Language and Communications

There’s been a common misconception that Indigenous people all spoke the same language. A widely known fact is that the Navajo “Code Talkers” made an impact during WW1. But did you know that Choctaw, Cherokee and Comanche languages contributed to the “code” as well?

Just as there are different Spanish or German dialects, the same is true for the many tribes of Turtle Island.

Piece of birch bark for scroll

Most early education of Native people came from observation and oral teachings, generally shared by elders of the communities. The Ojibway people recorded histories and legends on birchbark scrolls. Some plains tribes used the “winter count” pictographs. These pictographs documented significant events of the year, generally on animal hides or muslin. All across Turtle Island, sign language was widely used and still is today.

In the effort to “assimilate” our ancestors, Indigenous languages were stifled for almost a century in the U.S.  Native children were removed from their homes and placed in boarding schools. In these boarding schools, children were forbidden to and punished if they used their native tongue. My mother remembers her parents speaking Michif very rarely, and only in the privacy of their home. Today, although many of those languages have been lost, there is a great effort to revive the languages of many tribes. Some communities offer “total immersion” programs for both children and adults.

The variety of dialects in the Anishinaabe/Ojibway/Metis cultures alone is amazing! Northern and southern influence as well as Cree and French contribute to Michif language used by the Metis. I’ve tried to learn a few phrases without the help of a mentor, so please forgive any errors! In the language of my ancestors:

“Maarsii poor toon taan & Enn bon zhornii ayahkun!!”

“Thanks for your time & Have a good day!!”

African-Native Americans

Until recently, the topic of historic relations between Native Americans and African Americans has been somewhat neglected. The lives and experiences of people who share African American and Native American ancestry contain stories that have been invisible for ages.

Some reports indicate that, after 1492, large numbers of Natives were being shipped to Europe as slaves. Many of these slaves were then shipped from Spain to Africa. Survivors and descendants of the original group that later returned to America were now classified as “African Slaves”.  African and Native people coming together in the Americas was first recorded in 1502.  Many Indigenous people of the Eastern Woodlands as well as people of a few nations historically from the Southeast have a significant amount of African as well as European ancestry.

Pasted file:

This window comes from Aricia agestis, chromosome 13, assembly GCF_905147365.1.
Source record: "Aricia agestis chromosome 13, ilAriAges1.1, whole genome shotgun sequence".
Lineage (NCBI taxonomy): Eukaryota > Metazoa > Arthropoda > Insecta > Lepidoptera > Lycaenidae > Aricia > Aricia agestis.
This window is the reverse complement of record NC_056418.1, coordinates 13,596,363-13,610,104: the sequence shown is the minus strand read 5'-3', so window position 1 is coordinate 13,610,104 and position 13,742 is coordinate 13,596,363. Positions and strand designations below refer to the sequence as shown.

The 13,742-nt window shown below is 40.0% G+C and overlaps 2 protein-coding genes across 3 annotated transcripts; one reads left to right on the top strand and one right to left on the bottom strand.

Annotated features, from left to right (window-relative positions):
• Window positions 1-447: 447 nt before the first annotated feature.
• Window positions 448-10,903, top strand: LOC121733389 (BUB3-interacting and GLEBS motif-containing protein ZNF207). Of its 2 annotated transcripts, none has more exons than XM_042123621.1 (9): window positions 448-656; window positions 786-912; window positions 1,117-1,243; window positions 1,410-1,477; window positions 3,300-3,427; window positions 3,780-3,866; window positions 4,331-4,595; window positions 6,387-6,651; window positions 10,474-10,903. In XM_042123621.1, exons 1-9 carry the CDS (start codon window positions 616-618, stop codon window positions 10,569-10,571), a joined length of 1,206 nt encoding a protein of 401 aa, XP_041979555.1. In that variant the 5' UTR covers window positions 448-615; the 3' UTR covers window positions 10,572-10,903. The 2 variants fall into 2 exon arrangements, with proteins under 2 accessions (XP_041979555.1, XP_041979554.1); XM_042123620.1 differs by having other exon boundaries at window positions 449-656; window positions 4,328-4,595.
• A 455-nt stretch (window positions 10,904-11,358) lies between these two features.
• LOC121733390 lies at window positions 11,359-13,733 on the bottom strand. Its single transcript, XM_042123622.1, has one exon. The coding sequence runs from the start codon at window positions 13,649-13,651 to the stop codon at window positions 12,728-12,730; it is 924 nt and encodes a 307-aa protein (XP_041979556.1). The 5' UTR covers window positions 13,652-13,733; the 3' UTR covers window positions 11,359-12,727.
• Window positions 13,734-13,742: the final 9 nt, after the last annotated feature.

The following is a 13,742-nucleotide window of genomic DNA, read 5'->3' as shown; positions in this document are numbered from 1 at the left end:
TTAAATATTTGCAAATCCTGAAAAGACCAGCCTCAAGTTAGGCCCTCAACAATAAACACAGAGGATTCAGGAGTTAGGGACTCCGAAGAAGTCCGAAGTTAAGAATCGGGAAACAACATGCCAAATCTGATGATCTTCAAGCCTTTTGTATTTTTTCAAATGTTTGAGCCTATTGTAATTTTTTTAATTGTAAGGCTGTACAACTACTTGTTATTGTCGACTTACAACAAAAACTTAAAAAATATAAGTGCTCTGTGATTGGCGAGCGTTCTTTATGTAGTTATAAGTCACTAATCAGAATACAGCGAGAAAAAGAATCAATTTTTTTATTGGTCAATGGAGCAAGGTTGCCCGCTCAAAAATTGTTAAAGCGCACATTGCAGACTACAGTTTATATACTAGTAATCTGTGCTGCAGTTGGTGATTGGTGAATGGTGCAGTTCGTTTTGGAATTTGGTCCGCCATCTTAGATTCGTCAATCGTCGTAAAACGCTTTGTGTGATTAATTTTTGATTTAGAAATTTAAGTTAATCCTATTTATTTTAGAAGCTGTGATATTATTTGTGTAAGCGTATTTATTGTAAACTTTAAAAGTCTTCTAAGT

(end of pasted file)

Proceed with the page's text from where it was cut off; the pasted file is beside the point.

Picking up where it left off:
Comanche Family early 1900’s
Courtesy Sam Devenney

Unfortunately, the relationship between Blacks and Natives before emancipation was often uncertain. A number of Native American tribes have had close relations with African Americans, especially in areas where slavery was prevalent or where free people of color have historically lived. Members of the Five Civilized Tribes participated in holding enslaved African Americans in the Southeast. Some enslaved or formerly enslaved people migrated with them to the West on the Trail of Tears in 1830 and later during the period of Indian removal. Some Seminole Natives of Florida formed communities with escaped Africans that came to be known as Black Seminoles. Hundreds of Africans traveled with the Seminole nation when they were forced to relocate to Native American territory.

Native Americans nicknamed the African American cavalrymen that they fought in the late 1800’s “Buffalo Soldiers”. The origin of this nickname is not certain. It may have had something to do with the appearance of their dark curly hair resembling the buffalo. These Buffalo Soldiers fought so fiercely that the Natives may have regarded them in a way that compared to the buffalo. On occasion, Buffalo Soldiers married into Native American families. This was similar to the blending of European and Indigenous cultures among the Metis.

Over centuries, African Americans and Native Americans created shared histories, communities, families, and ways of life. They were often separated from others by prejudice, laws, and twists of history. These mixed-blood people lived with a mutual struggle against slavery and dispossession that continues to touch their lives today.

For African-Native Americans, much like the Metis, double heritage will forever be inseparable.